Hard earned and scarcer than ever, money needs nurturing and when you choose to use it as an investment in your Features > Business, you want to be sure that there is no waste.
Here is our guide to making sure that your training plan, as well as always enhancing performance in your Features > Business, adds value and doesn’t leave you wondering if the money has been well spent.
1. Target your training at your commercial goals
Plan and target your training specifically to achieve the commercial goals of the next three years. Always roll the three years on annually. Gael M McDonald in a 1989 Human resource Journal wrote ‘the primary role of training is to equip employees with skills to ensure proper job performances and to facilitate either individual or organisational changes.’ Don’t deviate from this path and get dragged into regarding training as a chance to exchange different viewpoints or share experiences. Accept these as a by-product but be clear training is designed to assist you to achieve your business plan more efficiently, more effectively or both.
2. Align your plans
Take your external or internal training resource through your commercial goals and strategy before commencing the training plans. Terrance Donahue from the National Restaurant Association Educational Foundation in the US quoted what he called a ‘scary statistic’ in 2007 – that 85% of training department heads had never read a copy of their own company’s strategic plan or annual report. That surely can’t apply in the UK?
We think Parato’s law works well here. Let us say that 80% of training is relatively generic in concept form. Then 20% is about you and your way of interpreting and applying the concepts. That 20% is in your vision, mission, goals and culture – that is why you need to clearly brief your training partner on just what you are in business to achieve. If they can really understand what you are about, then they can help you stretch that ‘you’ segment from 20% to 25% and then 30%. At this point you will be really starting to differentiate yourself from the competition, which in turn will increase the personal, unique value of dealing with your people and your business.
3. Establish training needs and an evaluation process
Find out what your people think they need to be competent, to achieve their commercial goals over the next three years. Your teams tell you what they need, your training partner sources the solution. We conduct training needs surveys face to face and in a conversational style. They can be done over the phone or on-line but we find face to face the best as we can probe behind some of the topics, understand the tone of the conversation and really get to grips with the issues that are concerning the individuals.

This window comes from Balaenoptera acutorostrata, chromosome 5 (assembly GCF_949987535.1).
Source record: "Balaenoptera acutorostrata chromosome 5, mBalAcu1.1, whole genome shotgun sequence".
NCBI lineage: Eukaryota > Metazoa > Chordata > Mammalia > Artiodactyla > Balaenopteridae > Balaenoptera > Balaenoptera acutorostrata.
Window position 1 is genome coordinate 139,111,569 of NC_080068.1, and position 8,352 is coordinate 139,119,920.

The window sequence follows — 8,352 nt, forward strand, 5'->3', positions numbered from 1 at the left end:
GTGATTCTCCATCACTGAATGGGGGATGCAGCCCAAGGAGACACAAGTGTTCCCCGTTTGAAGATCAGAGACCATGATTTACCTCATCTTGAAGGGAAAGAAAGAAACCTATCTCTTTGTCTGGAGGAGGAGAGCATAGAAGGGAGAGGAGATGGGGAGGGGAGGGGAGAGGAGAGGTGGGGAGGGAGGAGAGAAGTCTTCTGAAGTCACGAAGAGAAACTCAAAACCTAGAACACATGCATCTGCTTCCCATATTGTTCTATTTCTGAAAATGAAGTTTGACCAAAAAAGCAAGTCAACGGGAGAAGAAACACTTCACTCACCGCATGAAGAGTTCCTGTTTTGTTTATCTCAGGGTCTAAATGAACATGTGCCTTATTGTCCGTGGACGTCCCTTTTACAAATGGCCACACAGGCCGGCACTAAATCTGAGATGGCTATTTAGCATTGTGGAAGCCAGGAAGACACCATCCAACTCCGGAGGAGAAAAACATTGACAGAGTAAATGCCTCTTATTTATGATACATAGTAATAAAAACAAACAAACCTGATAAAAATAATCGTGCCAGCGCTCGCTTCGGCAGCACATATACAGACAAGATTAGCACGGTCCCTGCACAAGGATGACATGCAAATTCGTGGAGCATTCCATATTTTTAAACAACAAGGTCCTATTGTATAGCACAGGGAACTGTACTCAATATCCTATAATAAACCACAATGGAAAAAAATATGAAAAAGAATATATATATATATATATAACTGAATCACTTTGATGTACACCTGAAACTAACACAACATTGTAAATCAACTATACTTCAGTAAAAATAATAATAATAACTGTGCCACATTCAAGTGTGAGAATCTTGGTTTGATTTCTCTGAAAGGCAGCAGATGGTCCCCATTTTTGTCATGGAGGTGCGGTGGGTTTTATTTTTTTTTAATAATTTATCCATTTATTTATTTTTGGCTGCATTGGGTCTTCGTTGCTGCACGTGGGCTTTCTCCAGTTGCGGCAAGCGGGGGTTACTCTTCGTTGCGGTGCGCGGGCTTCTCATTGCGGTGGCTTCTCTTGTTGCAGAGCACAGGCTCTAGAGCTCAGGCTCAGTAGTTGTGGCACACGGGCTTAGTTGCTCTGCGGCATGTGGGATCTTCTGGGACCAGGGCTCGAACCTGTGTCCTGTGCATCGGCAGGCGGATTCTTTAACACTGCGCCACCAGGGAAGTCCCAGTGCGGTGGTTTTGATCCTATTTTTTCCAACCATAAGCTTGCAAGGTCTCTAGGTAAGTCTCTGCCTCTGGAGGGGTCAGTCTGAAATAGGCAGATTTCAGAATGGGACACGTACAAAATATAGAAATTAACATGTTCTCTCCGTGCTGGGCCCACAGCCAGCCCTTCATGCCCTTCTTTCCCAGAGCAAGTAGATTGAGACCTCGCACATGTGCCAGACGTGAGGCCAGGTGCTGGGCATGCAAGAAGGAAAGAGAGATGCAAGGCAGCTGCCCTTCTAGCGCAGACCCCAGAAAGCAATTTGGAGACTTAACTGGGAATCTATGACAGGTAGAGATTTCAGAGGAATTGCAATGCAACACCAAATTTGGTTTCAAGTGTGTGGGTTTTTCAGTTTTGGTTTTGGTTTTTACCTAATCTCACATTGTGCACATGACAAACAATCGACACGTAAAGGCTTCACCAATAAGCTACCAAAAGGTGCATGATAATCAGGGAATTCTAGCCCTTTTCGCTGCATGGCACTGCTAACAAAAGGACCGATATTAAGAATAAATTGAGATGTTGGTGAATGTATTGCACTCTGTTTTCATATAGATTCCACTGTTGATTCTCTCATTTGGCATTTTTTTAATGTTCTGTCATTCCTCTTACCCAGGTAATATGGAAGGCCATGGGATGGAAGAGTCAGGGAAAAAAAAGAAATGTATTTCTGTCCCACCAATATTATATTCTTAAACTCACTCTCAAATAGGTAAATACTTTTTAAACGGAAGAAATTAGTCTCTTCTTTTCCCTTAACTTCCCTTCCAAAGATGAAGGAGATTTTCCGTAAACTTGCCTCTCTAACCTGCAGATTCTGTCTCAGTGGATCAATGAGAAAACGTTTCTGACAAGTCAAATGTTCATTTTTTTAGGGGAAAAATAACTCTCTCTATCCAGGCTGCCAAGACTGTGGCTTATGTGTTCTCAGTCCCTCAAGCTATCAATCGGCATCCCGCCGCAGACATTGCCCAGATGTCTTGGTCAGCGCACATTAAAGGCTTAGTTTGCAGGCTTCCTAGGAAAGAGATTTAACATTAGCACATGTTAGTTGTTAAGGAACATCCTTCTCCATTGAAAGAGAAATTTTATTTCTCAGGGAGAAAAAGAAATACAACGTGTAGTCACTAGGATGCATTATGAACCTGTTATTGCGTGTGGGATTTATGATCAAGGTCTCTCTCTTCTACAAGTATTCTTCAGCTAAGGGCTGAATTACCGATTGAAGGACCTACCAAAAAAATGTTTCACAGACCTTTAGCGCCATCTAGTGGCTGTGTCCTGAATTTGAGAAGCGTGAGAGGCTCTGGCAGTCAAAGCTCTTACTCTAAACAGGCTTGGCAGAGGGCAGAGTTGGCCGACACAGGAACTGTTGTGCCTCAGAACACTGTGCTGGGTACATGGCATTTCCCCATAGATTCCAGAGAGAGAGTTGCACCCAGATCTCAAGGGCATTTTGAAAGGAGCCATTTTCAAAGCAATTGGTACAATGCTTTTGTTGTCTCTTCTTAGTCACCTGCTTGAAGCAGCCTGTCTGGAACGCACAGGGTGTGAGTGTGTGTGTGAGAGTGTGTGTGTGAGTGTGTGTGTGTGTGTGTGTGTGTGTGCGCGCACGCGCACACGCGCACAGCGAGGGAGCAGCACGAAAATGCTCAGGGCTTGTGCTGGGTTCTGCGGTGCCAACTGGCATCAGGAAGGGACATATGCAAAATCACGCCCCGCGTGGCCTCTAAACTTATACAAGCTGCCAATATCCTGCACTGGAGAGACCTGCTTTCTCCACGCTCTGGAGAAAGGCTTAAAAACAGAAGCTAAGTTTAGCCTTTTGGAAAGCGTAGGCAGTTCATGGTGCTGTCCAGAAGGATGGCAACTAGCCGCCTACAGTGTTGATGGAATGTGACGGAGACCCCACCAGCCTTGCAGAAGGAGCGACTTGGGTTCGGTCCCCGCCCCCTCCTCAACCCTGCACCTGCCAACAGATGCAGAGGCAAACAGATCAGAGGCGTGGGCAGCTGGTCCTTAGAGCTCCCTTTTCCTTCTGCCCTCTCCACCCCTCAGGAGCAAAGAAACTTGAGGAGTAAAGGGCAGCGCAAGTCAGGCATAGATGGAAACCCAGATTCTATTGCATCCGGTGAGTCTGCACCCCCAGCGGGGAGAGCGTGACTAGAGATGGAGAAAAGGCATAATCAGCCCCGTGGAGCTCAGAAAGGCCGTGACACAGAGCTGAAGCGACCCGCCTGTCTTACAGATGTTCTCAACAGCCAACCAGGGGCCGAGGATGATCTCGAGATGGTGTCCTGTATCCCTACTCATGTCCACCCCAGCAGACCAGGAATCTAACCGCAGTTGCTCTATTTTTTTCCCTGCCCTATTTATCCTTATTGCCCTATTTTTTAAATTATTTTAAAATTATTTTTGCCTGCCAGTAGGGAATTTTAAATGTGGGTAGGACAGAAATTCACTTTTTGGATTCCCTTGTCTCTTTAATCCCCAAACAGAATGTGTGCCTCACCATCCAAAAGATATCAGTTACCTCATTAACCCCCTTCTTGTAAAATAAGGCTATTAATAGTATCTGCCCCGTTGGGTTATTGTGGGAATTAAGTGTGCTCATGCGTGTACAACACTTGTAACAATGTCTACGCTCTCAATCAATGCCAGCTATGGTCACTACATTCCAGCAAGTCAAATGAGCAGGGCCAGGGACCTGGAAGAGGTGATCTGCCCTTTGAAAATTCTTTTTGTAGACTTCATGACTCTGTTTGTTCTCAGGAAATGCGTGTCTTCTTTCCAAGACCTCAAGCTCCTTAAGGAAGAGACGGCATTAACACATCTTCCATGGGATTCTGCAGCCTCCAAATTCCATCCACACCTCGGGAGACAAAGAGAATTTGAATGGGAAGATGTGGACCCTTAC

The programme then is designed with its own goals and objectives that are driven by the commercial goals of your business and the training needs survey. You must also decide at this point how you are going to evaluate the success of your training. For guidance Donald and James Kirkpatrick’s book ‘Evaluating Training Programs’ (2006, Berrett-Koehler Publishers San Francisco) can be a real assistance. They advise a process and four level approach to really understanding how to evaluate your training programme.
4. Assign support
Decide which and how many of your management team needs to be designated as mentor or coach to the programme. The purpose here is to ensure that the new training receives support back in the real life work environment. What we are trying to avoid is ‘this is great but when is my manager going to attend?’ which through personal experience we have heard rather more often than we’d like. Numerous companies and organisations put whole disciplines or departments through training programmes in one go designed to eliminate such observations and also quick start behaviour back in the workplace.
5. Execute your plan
Get the right people on the course, in the right place and make the training interactive and pragmatic. Your training team must strive to have the participants desperate to hit the straps by their delivery style and experience. Stress that the purpose for being present is to aid progress in achieving business plans.
Take time to reflect with your trainers performance against evaluation criteria (established in step 3). Involve your mentor or coaching managers – and review your programme and training team accordingly.
We accept that little is fool-proof but following this plan and process we believe gives you a head start to establishing real value via training with the added bonus of eliminating any waste of investment. Both elements can deliver competitive advantage and that in turn leads to customer loyalty and the preservation of profit.